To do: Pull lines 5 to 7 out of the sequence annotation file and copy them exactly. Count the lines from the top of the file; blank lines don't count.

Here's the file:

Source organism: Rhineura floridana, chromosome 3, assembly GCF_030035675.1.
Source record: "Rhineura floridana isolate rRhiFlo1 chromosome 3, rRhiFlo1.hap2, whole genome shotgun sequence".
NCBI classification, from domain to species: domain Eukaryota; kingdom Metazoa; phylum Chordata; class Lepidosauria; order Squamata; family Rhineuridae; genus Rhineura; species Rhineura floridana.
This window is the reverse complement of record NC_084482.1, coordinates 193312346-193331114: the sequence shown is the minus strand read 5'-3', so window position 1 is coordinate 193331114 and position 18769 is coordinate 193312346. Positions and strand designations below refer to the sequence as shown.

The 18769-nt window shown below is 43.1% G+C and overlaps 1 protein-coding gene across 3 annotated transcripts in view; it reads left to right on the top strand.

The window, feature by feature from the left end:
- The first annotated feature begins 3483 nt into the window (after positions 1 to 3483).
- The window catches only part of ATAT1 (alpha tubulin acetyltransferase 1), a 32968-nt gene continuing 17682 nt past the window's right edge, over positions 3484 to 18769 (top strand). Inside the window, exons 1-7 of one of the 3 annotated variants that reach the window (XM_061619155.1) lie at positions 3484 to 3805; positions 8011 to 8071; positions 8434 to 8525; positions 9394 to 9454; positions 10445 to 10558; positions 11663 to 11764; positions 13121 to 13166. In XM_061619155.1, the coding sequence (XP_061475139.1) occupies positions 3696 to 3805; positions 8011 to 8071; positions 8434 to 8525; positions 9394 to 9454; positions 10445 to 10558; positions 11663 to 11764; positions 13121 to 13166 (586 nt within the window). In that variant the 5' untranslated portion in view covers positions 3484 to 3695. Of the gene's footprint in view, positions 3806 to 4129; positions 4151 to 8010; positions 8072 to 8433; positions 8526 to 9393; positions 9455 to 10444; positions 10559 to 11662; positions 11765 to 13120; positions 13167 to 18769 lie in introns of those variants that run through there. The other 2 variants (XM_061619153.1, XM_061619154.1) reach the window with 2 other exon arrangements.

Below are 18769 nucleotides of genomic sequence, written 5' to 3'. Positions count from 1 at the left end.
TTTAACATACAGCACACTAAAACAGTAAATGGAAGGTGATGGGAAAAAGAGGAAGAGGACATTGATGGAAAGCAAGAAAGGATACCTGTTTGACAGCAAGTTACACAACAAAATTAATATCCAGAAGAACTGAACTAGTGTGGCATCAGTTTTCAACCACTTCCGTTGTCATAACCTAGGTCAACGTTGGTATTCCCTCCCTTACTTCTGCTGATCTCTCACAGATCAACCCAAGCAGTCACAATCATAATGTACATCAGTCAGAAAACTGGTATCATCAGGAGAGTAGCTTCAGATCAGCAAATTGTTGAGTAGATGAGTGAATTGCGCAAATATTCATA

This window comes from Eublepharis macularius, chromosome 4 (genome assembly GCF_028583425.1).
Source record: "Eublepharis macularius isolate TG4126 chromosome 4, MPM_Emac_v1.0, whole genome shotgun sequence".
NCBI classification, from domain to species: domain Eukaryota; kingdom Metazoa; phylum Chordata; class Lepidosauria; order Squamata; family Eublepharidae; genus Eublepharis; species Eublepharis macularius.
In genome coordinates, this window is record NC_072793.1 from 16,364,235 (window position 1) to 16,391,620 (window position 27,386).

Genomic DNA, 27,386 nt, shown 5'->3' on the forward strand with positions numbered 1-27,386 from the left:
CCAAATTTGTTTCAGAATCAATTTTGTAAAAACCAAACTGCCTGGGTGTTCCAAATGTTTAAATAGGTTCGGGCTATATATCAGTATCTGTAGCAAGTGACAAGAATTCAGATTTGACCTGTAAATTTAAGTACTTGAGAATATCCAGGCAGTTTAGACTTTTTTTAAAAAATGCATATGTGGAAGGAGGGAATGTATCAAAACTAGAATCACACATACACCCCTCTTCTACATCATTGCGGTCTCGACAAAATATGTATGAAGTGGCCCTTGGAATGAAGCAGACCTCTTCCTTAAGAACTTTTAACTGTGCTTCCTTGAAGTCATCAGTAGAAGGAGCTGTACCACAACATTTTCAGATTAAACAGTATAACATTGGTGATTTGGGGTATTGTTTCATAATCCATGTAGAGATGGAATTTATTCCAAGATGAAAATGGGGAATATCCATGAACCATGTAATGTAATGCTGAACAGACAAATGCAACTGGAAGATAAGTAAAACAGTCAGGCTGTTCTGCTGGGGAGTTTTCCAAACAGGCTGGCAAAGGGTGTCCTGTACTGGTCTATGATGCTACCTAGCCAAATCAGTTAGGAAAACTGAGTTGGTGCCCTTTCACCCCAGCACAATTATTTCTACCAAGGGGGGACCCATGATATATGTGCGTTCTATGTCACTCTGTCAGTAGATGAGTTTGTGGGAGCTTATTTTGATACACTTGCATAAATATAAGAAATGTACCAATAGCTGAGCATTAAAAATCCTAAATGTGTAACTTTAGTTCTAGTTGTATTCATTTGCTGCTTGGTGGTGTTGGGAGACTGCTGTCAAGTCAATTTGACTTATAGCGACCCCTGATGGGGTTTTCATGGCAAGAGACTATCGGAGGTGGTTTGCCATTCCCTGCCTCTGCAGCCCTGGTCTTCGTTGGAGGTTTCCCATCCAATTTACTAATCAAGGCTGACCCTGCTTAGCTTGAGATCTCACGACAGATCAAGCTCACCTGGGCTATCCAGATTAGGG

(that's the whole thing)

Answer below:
The 18769-nt window shown below is 43.1% G+C and overlaps 1 protein-coding gene across 3 annotated transcripts in view; it reads left to right on the top strand.

The window, feature by feature from the left end:
- The first annotated feature begins 3483 nt into the window (after positions 1 to 3483).